Interview du Président Jean-Bertrand Aristide

diffusée à la BBC le 23.2.2006:

President Jean Bertrand Aristide
The Haitian people voting for my return through (his emphasis!) The lections are expressing their will to protect their dignity, because, voting in 2000 for a president and seeing a coup happening three years later, February 29th, 2004, that was taking away their dignity.

When they voted again for our return, they wanted to have their dignity restored. Secondly, in our flag, it is well written: "L´Union fait la force" the more we are united, the stronger we can be... We should not hear to people trying to divide the Haitian people but paying attention to the necessity of having rich, poor, government, civil society, Haitians living in the Diaspora, Haitians living in Haiti all united.

BBC reporter
Many Haitians still see you as their elected president. What do you say to them now?

Jean-Bertrand Aristide:
It's a love story. They love me and I love them. But when you love, it also leads to choose. People are not dumb. Ten years expressing that love for someone that means they see the truth. If we invested in education We had 34 public secondary schools and now we have 138 public high schools. They enjoy having public schools to go to school. So it's a love story. That love will bring light. They will enjoy seeing me investing in education and I will enjoy learning from them. You are teaching, you are also learning.
This is what I plan to do.

BBC reporter:

So you' say very clearly "I am no longer president. Support René Préval."

Jean-Bertrand Aristide:

It is so clear!

BBC reporter:
Washington has made it very plain that they don't want you back in Haiti. If you return, wouldn't' that undermine René Préval's effort to build bridges with United States.

Jean-Bertrand Aristide:
The United States claim that they are for democracy, for freedom.
Freedom and democracy are linked to respect. I wish as I said it in the past, we need to develop a relationship with > the United States and that relationship must be rooted in mutual respect.

If we don't respect them, we should not expect them to respect us, because we respect them, we expect them to respect us.

And respecting the Haitian people means respecting the rights and the Constitution of the Haitian people.

Article 41 of the Constitution does not accept exile.
So my wish is that mutual respect will finally become light.

BBC reporter:
It must be very difficult for you because you say you were force to leave Haiti two years ago when you were president, by US soldiers.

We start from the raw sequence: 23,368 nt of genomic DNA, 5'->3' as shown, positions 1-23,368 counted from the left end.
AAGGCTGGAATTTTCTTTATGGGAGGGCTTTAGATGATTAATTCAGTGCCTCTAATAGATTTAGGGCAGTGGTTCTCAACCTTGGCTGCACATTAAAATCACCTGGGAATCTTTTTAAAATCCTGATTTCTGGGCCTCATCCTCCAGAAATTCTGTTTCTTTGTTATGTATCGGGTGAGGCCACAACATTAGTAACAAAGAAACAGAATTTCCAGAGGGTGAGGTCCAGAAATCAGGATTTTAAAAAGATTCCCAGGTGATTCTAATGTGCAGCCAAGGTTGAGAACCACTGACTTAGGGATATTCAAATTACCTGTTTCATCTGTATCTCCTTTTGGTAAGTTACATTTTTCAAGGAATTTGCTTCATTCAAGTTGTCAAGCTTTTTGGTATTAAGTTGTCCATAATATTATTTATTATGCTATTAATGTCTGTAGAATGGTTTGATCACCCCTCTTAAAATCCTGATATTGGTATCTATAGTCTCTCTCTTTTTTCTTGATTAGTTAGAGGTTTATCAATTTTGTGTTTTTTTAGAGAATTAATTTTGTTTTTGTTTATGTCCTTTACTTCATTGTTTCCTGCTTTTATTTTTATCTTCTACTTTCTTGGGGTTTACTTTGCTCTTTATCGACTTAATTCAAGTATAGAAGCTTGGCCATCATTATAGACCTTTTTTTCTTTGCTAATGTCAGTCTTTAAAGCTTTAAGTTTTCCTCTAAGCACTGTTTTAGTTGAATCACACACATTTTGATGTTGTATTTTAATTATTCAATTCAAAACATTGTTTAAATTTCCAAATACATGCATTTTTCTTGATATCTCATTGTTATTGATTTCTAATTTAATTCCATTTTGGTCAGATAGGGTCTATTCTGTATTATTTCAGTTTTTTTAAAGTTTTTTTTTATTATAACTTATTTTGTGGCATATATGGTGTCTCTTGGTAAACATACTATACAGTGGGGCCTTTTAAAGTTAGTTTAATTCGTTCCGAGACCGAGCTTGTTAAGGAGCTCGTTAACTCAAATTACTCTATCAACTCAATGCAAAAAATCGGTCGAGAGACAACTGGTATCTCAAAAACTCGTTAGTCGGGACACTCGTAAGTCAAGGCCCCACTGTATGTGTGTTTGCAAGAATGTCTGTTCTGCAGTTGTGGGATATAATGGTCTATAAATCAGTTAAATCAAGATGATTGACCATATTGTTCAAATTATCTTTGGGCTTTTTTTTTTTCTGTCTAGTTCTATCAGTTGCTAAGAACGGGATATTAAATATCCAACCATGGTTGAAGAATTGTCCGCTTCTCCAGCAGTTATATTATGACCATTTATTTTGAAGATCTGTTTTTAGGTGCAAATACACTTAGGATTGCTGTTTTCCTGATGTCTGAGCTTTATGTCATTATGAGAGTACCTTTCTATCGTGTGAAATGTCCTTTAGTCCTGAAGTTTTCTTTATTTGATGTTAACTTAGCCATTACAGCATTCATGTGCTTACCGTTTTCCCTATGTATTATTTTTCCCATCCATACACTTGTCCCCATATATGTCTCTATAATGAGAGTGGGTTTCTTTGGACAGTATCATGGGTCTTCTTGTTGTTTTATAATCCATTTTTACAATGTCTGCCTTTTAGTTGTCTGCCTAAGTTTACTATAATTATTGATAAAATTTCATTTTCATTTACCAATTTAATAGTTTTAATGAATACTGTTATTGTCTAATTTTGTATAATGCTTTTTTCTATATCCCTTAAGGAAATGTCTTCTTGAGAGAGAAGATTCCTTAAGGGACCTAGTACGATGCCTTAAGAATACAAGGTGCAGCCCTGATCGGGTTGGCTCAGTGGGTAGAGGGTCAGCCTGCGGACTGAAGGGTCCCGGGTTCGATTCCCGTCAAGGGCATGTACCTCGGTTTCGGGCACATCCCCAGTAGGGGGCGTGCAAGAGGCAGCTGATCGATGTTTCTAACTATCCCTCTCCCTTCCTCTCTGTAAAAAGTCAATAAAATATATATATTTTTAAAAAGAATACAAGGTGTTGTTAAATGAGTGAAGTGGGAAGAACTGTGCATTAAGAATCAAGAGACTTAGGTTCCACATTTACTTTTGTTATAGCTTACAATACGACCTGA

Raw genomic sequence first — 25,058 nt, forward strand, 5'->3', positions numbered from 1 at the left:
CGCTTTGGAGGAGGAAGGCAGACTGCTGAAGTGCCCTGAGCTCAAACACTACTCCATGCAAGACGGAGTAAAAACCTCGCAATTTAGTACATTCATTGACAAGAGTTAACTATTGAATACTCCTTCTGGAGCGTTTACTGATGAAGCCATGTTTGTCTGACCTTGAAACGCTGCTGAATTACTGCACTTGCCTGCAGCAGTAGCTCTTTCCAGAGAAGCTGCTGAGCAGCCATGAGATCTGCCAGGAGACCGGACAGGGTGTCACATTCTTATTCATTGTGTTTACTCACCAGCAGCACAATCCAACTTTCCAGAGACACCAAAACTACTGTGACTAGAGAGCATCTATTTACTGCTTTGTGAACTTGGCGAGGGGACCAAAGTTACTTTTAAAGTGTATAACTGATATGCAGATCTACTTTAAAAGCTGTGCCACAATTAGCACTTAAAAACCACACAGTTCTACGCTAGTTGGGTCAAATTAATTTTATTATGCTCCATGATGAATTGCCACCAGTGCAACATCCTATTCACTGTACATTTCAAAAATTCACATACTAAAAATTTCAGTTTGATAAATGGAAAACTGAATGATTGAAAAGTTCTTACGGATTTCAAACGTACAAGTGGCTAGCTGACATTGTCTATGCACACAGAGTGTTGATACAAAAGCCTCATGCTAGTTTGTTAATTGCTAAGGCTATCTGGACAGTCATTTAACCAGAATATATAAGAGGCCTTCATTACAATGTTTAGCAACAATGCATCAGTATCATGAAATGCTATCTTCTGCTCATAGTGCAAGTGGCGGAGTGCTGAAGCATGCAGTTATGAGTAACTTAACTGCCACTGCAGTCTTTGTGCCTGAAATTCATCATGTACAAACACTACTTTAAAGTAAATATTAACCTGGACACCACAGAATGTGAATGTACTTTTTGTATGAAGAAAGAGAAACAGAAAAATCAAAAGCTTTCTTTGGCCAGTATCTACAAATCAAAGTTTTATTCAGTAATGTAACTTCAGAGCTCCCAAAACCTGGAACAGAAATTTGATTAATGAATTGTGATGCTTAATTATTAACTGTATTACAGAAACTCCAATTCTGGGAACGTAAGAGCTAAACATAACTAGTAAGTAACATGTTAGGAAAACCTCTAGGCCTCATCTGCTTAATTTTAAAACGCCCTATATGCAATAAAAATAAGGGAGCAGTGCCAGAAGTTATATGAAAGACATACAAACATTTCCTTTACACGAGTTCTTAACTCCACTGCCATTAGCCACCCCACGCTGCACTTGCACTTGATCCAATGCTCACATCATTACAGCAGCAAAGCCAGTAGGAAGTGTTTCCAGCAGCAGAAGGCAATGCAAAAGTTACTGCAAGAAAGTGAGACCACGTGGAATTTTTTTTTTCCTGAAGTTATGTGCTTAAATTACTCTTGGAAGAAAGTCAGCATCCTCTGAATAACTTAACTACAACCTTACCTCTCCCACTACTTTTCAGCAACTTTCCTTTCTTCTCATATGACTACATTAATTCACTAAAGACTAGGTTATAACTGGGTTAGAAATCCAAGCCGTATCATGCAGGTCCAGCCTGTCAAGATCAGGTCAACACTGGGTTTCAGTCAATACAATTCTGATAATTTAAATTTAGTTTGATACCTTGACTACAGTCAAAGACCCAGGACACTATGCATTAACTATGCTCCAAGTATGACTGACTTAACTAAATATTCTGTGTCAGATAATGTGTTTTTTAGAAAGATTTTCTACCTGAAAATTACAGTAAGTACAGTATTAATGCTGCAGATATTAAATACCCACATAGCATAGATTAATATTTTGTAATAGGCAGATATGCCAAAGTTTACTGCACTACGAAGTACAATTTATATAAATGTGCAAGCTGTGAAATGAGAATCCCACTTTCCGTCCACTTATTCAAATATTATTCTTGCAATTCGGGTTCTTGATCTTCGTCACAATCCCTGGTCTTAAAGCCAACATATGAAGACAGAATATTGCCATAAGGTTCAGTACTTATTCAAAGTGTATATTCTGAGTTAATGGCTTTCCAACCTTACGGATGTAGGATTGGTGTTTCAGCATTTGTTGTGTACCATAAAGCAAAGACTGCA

It must be very difficult; you must have mixed feelings about going back as an ordinary citizen.

JBA:
I smile, because a think of President Mandela. After 27 years in jail, and seeing him back without having any hate but reconciliation in his heart, that's wonderful. A great man must be able to turn sands. When Bishop Desmond Tutu went to Haiti last week, he said "What I have seen in Haiti reminds me of the old days of apartheid."

It's true what he said. One percent of the population of Haiti controls 51 % of the wealth and the huge majority are living with less than 1 $ a day. So we need to build not walls but bridges of solidarity and dialogue of unity between rich and poor, government and civil society in order to promote that human growth linked to economic growth

BBC:
You obviously feel a lot of hope for your country but he opposition parties are saying that they do not accept the elections results. What is now likely to change the whole process of coup and coup in your country?

JBA:
Haiti is the first black republic country in the world, since 1804 but we do not have the tradition of moving from elections to elections but from coup to coup unfortunately. Those who have lost the elections are learning to embrace the one who wins or those who win. The one, who wins, those who win, are not, cannot be against those who lost, because it is democracy. You have to respect the rights of the minority and the right of the majority. Those who lost elections must win something. So when we understand that we will join hands and start moving from elections to elections, which is a learning process.

BBC:
And finally, your political career, that's over now, is it? We are not going to see you as President of Haiti in 2011?

JBA:
NO! (Wide smile,)

BBC:
Happy to be a normal citizen?

JBA:
Of course, as I was before being elected

Aristide.Org created and maintained by Jay Atkinson